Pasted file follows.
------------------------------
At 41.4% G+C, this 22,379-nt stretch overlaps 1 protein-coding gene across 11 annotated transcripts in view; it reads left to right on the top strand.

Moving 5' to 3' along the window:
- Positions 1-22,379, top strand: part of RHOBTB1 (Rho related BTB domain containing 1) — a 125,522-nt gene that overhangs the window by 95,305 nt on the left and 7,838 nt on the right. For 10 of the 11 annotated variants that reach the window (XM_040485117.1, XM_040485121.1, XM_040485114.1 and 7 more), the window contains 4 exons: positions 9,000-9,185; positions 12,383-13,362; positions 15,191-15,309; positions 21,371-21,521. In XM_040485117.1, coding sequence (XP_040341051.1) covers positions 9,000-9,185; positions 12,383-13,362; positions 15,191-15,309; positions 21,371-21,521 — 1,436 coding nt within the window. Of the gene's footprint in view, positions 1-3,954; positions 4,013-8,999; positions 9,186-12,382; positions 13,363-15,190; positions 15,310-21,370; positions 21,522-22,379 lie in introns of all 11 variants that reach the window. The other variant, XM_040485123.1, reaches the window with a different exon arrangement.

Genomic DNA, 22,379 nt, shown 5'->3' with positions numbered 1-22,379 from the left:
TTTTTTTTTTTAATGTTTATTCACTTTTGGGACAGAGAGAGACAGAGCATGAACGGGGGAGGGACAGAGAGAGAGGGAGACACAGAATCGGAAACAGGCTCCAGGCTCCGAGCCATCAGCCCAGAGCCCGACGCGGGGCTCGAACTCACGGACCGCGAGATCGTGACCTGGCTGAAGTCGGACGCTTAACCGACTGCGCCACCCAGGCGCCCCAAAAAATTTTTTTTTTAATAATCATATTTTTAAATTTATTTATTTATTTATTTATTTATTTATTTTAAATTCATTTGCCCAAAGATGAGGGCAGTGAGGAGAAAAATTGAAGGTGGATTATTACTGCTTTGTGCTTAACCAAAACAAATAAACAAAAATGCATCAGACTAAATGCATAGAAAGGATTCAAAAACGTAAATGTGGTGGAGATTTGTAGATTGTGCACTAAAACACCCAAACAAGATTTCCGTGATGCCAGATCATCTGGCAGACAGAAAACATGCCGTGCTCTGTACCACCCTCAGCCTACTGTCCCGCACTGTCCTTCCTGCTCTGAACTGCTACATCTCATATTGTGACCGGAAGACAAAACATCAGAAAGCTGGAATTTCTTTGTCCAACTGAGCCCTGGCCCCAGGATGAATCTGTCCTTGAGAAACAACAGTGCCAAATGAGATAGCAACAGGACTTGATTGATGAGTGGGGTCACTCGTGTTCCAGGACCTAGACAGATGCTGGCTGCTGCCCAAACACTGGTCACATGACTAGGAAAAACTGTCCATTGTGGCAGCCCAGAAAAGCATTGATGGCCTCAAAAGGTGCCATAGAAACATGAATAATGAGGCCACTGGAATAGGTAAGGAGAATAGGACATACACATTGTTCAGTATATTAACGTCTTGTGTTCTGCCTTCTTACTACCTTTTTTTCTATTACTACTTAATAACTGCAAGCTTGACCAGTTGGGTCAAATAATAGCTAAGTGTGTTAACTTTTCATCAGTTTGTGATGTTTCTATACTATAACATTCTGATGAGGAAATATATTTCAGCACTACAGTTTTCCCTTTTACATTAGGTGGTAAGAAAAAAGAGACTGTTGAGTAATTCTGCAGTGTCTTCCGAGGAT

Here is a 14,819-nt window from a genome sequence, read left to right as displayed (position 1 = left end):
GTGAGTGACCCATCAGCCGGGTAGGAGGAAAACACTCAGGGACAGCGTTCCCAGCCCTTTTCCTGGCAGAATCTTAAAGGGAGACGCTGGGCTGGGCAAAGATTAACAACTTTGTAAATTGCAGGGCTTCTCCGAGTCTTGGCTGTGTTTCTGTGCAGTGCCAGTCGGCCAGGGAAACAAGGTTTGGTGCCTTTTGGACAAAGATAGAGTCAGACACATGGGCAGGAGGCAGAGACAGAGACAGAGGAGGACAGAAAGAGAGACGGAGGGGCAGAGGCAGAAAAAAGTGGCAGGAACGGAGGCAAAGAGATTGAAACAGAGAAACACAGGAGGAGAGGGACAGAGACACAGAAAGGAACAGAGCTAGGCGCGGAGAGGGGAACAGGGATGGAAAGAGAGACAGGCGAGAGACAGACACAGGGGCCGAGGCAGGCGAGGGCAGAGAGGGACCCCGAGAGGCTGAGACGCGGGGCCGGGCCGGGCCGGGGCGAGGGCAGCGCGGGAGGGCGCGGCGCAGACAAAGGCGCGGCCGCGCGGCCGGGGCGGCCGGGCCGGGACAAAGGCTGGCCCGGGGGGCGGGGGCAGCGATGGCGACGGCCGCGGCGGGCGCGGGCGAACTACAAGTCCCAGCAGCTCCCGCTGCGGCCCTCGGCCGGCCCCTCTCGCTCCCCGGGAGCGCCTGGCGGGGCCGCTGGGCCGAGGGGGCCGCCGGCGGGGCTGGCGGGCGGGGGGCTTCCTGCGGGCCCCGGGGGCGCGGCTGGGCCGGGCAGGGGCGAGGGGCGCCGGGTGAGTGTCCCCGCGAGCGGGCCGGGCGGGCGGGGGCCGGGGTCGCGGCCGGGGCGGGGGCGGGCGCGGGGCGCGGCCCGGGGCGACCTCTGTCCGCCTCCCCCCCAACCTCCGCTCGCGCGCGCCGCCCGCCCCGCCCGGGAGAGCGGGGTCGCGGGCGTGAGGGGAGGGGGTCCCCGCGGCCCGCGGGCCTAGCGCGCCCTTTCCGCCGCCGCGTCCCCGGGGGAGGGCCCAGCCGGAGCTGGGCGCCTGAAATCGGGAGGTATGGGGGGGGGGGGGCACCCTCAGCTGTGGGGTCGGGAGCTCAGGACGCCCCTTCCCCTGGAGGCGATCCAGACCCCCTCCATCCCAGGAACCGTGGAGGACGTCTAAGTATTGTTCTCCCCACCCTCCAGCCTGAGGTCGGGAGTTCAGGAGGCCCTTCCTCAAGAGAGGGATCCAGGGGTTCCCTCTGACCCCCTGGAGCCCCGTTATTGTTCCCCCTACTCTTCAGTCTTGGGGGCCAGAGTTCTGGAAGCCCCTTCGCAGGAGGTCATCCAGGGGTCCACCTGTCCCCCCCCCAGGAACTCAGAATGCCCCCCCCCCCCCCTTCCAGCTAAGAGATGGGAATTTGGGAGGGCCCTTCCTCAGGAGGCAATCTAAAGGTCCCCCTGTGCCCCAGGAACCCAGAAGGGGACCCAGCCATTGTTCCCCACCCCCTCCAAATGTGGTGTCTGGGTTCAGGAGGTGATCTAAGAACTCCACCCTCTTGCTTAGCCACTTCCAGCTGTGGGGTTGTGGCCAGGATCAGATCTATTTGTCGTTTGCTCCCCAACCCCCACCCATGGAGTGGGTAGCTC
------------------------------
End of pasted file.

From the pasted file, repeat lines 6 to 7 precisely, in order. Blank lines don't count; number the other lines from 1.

Here is a 14,819-nt window from a genome sequence, read left to right as displayed (position 1 = left end):
GTGAGTGACCCATCAGCCGGGTAGGAGGAAAACACTCAGGGACAGCGTTCCCAGCCCTTTTCCTGGCAGAATCTTAAAGGGAGACGCTGGGCTGGGCAAAGATTAACAACTTTGTAAATTGCAGGGCTTCTCCGAGTCTTGGCTGTGTTTCTGTGCAGTGCCAGTCGGCCAGGGAAACAAGGTTTGGTGCCTTTTGGACAAAGATAGAGTCAGACACATGGGCAGGAGGCAGAGACAGAGACAGAGGAGGACAGAAAGAGAGACGGAGGGGCAGAGGCAGAAAAAAGTGGCAGGAACGGAGGCAAAGAGATTGAAACAGAGAAACACAGGAGGAGAGGGACAGAGACACAGAAAGGAACAGAGCTAGGCGCGGAGAGGGGAACAGGGATGGAAAGAGAGACAGGCGAGAGACAGACACAGGGGCCGAGGCAGGCGAGGGCAGAGAGGGACCCCGAGAGGCTGAGACGCGGGGCCGGGCCGGGCCGGGGCGAGGGCAGCGCGGGAGGGCGCGGCGCAGACAAAGGCGCGGCCGCGCGGCCGGGGCGGCCGGGCCGGGACAAAGGCTGGCCCGGGGGGCGGGGGCAGCGATGGCGACGGCCGCGGCGGGCGCGGGCGAACTACAAGTCCCAGCAGCTCCCGCTGCGGCCCTCGGCCGGCCCCTCTCGCTCCCCGGGAGCGCCTGGCGGGGCCGCTGGGCCGAGGGGGCCGCCGGCGGGGCTGGCGGGCGGGGGGCTTCCTGCGGGCCCCGGGGGCGCGGCTGGGCCGGGCAGGGGCGAGGGGCGCCGGGTGAGTGTCCCCGCGAGCGGGCCGGGCGGGCGGGGGCCGGGGTCGCGGCCGGGGCGGGGGCGGGCGCGGGGCGCGGCCCGGGGCGACCTCTGTCCGCCTCCCCCCCAACCTCCGCTCGCGCGCGCCGCCCGCCCCGCCCGGGAGAGCGGGGTCGCGGGCGTGAGGGGAGGGGGTCCCCGCGGCCCGCGGGCCTAGCGCGCCCTTTCCGCCGCCGCGTCCCCGGGGGAGGGCCCAGCCGGAGCTGGGCGCCTGAAATCGGGAGGTATGGGGGGGGGGGGGCACCCTCAGCTGTGGGGTCGGGAGCTCAGGACGCCCCTTCCCCTGGAGGCGATCCAGACCCCCTCCATCCCAGGAACCGTGGAGGACGTCTAAGTATTGTTCTCCCCACCCTCCAGCCTGAGGTCGGGAGTTCAGGAGGCCCTTCCTCAAGAGAGGGATCCAGGGGTTCCCTCTGACCCCCTGGAGCCCCGTTATTGTTCCCCCTACTCTTCAGTCTTGGGGGCCAGAGTTCTGGAAGCCCCTTCGCAGGAGGTCATCCAGGGGTCCACCTGTCCCCCCCCCAGGAACTCAGAATGCCCCCCCCCCCCCCTTCCAGCTAAGAGATGGGAATTTGGGAGGGCCCTTCCTCAGGAGGCAATCTAAAGGTCCCCCTGTGCCCCAGGAACCCAGAAGGGGACCCAGCCATTGTTCCCCACCCCCTCCAAATGTGGTGTCTGGGTTCAGGAGGTGATCTAAGAACTCCACCCTCTTGCTTAGCCACTTCCAGCTGTGGGGTTGTGGCCAGGATCAGATCTATTTGTCGTTTGCTCCCCAACCCCCACCCATGGAGTGGGTAGCTC